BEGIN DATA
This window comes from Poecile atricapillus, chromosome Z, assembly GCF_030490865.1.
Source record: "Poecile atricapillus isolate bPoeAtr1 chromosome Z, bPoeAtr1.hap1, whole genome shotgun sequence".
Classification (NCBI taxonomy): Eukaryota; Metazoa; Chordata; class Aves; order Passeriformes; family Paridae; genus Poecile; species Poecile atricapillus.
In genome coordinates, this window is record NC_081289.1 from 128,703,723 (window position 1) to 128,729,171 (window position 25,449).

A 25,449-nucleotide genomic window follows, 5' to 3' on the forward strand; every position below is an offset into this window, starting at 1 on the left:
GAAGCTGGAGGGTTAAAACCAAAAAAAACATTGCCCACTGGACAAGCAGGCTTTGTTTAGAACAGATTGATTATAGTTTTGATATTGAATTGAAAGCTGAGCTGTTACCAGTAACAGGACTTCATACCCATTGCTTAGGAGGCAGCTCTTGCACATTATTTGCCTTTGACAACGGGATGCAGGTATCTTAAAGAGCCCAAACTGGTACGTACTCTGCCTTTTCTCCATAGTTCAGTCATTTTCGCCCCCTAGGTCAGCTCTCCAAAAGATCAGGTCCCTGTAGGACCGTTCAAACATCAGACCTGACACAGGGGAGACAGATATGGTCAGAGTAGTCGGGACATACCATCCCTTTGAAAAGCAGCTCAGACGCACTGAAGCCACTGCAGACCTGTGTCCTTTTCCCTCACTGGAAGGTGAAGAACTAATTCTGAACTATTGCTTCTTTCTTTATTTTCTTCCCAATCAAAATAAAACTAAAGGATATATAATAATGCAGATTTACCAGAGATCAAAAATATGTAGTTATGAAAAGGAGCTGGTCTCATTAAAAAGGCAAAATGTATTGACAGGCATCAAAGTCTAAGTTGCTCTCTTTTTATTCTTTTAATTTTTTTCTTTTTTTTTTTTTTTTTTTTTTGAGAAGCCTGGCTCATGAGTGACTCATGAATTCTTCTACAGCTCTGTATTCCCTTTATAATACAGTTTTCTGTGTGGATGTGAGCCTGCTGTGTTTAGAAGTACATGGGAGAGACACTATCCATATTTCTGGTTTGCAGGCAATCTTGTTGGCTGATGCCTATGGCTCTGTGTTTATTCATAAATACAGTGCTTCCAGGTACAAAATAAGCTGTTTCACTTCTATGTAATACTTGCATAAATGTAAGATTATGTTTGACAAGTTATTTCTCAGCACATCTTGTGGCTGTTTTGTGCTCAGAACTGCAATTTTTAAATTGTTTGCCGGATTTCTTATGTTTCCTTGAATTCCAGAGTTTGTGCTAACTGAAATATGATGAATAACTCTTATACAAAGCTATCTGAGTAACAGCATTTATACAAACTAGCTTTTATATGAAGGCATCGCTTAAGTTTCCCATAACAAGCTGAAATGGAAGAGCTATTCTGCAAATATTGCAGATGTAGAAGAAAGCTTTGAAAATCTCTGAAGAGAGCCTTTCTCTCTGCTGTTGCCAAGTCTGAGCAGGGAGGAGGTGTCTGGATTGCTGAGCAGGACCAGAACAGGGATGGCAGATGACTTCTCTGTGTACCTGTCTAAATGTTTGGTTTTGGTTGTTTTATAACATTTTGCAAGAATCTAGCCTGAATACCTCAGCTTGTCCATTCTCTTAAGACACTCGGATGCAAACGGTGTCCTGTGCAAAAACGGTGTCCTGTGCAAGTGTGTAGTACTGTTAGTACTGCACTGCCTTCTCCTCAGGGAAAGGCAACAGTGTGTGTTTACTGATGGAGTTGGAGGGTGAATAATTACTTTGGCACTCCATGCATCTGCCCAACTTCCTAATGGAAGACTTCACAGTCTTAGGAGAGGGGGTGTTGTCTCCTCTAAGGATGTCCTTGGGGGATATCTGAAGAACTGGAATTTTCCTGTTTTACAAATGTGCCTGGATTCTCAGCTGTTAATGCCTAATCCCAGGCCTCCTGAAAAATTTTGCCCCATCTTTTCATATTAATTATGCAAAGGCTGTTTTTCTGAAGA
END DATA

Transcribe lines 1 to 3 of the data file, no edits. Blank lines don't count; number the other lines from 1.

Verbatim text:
This window comes from Poecile atricapillus, chromosome Z, assembly GCF_030490865.1.
Source record: "Poecile atricapillus isolate bPoeAtr1 chromosome Z, bPoeAtr1.hap1, whole genome shotgun sequence".
Classification (NCBI taxonomy): Eukaryota; Metazoa; Chordata; class Aves; order Passeriformes; family Paridae; genus Poecile; species Poecile atricapillus.